The nation’s high court has said partisan gerrymandering, or the act of drawing election maps for political gain, does not violate the Constitution but that the express use of race as a predominant factor for sorting voters does violate Americans’ rights.
Just outside of Charleston, the town of Lincolnville is seen by advocates as a prime example of the alleged impact of racial gerrymandering. Murphy said this community, which was founded by freed slaves after the Civil War, has been carved out of the 1st District.
Lincolnville’s popular park and playing fields, surrounded by leafy streets lined with historically Black family homes, were for years a contiguous part of the district. But on the new map, only the park itself remains — the Black families living around it are now part of the neighboring 6th Congressional District.
“They made it whiter,” Murphy said. “We have people that are living in this community that have similar needs as those in congressional district one, but now they are not included.”
DuBose Kapeluck, who chairs the political science department at The Citadel college in Charleston, believes state Republicans calibrated the new map with an aim of shoring up power after a series of uncomfortably close elections. In 2018, a Democrat won the 1st District seat by less than 2%; in 2020, Mace won it back for conservatives — but by just 1%.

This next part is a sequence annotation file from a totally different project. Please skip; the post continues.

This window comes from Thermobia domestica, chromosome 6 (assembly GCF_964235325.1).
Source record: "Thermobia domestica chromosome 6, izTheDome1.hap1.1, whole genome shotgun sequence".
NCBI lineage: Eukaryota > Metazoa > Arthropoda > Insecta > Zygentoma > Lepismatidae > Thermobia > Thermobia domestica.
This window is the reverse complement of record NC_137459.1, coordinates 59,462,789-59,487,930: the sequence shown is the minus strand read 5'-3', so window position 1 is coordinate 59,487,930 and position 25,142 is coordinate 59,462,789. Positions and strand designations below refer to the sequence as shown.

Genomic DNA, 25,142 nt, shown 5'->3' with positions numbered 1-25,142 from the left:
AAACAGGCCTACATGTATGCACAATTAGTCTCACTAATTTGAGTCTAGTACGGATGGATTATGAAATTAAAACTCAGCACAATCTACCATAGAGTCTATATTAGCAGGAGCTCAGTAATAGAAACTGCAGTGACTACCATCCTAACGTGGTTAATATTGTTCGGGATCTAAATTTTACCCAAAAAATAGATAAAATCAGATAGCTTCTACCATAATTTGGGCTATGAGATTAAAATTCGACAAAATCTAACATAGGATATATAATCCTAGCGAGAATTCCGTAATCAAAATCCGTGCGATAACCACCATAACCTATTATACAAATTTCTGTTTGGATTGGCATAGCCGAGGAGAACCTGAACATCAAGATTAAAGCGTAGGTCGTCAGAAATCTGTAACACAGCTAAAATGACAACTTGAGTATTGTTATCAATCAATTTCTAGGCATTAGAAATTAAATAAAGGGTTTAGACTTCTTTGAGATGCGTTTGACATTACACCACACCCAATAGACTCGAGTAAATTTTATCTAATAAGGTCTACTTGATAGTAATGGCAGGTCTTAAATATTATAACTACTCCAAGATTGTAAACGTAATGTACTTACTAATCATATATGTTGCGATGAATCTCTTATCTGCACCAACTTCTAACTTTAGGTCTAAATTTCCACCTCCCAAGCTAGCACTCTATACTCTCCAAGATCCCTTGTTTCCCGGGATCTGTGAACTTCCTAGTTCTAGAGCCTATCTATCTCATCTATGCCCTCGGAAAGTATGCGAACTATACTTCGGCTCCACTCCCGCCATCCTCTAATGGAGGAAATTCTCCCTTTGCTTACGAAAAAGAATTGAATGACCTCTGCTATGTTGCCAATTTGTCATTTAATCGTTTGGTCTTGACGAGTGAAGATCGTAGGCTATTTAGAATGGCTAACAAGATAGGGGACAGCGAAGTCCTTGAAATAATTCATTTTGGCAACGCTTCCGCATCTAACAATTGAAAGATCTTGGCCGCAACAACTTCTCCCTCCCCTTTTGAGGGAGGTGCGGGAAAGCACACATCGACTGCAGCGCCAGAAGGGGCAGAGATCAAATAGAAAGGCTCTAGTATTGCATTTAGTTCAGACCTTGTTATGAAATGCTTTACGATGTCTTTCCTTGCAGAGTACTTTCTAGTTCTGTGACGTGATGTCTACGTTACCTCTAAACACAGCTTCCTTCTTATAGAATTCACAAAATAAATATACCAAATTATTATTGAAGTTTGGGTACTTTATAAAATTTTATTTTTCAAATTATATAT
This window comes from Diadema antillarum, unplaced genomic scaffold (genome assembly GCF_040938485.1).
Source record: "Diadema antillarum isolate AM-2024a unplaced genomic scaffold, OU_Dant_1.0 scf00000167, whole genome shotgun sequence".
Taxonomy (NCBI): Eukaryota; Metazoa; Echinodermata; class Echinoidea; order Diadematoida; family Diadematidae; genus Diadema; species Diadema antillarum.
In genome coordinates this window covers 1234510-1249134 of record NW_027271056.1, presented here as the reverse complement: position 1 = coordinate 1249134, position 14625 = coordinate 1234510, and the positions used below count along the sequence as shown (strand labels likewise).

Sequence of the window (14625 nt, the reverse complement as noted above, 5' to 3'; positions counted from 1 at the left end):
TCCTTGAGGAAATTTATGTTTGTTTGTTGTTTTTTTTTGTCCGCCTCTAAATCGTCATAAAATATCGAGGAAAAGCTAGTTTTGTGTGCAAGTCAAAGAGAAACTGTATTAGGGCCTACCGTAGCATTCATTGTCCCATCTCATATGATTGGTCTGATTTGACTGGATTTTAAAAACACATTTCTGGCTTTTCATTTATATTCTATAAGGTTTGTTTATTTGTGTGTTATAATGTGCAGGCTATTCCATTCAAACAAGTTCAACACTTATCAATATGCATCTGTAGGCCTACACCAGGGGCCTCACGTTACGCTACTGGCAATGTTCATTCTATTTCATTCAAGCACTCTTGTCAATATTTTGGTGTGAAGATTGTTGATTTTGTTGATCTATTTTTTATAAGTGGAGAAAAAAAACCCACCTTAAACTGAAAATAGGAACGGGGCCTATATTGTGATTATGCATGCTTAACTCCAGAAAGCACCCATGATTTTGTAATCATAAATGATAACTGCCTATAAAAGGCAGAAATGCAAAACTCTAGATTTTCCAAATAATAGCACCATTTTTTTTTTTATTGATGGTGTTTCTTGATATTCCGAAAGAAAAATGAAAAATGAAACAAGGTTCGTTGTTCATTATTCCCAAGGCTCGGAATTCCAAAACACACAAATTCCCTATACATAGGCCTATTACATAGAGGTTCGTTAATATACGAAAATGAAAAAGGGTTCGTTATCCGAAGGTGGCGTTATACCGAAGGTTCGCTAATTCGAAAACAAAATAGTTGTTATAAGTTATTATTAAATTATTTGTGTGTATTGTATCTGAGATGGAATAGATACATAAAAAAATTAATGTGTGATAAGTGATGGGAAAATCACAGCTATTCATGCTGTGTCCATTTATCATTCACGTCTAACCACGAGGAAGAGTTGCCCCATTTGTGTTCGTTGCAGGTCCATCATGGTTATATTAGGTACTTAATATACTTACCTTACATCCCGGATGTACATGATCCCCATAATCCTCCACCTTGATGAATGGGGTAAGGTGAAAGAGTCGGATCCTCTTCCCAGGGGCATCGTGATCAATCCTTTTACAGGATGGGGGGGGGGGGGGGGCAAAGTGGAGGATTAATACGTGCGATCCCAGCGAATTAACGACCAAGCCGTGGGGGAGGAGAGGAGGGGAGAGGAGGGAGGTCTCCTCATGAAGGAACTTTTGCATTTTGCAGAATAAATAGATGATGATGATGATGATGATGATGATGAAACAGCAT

“We’ve had a lot of people moving into the district — young, cosmopolitan people living in urban areas — and I think that they were more reliably Democratic voters. And so in order to create a district that’s more Republican, you’re really going to have to have a whiter district,” Kapeluck said. “African-Americans are highly Democratic.”
Mace acknowledges benefiting from the more Republican-friendly map in her 2022 reelection, in which she won by double digits, but insists she did not have a role in drawing the new district and staunchly opposes racial motivations.
“I don’t know how they came up with those lines, but I do know you cannot legally draw lines based on race,” Mace said in an interview. “I don’t want anyone to feel in South Carolina that their voices are silenced.”
As for the Supreme Court case, Mace said she believes state Republican lawmakers should prevail, taking them at their word that race was not a motivating factor.
“I do wholeheartedly believe that. But the Supreme Court at the end of the day will be the ultimate arbiter,” she said.
The outcome of the case could ultimately influence the balance of power in Washington.
“It’s a razor thin majority that the U.S. House Republicans have now, and losing a seat here or a seat there could result in a Democrat taking control of one chamber of the legislative branch. So that’s not small potatoes,” said Kapeluck.
But for Taiwan Scott, the case is about so much more.
“Justice is an even playing field. One person, one vote,” he said. “We need to focus on the impact of what’s happening to this significant community.”
Asked if he’s confident the justices will deliver that, he said: “I’m very confident. I am.”
The Supreme Court is expected to hand down a decision by early 2024.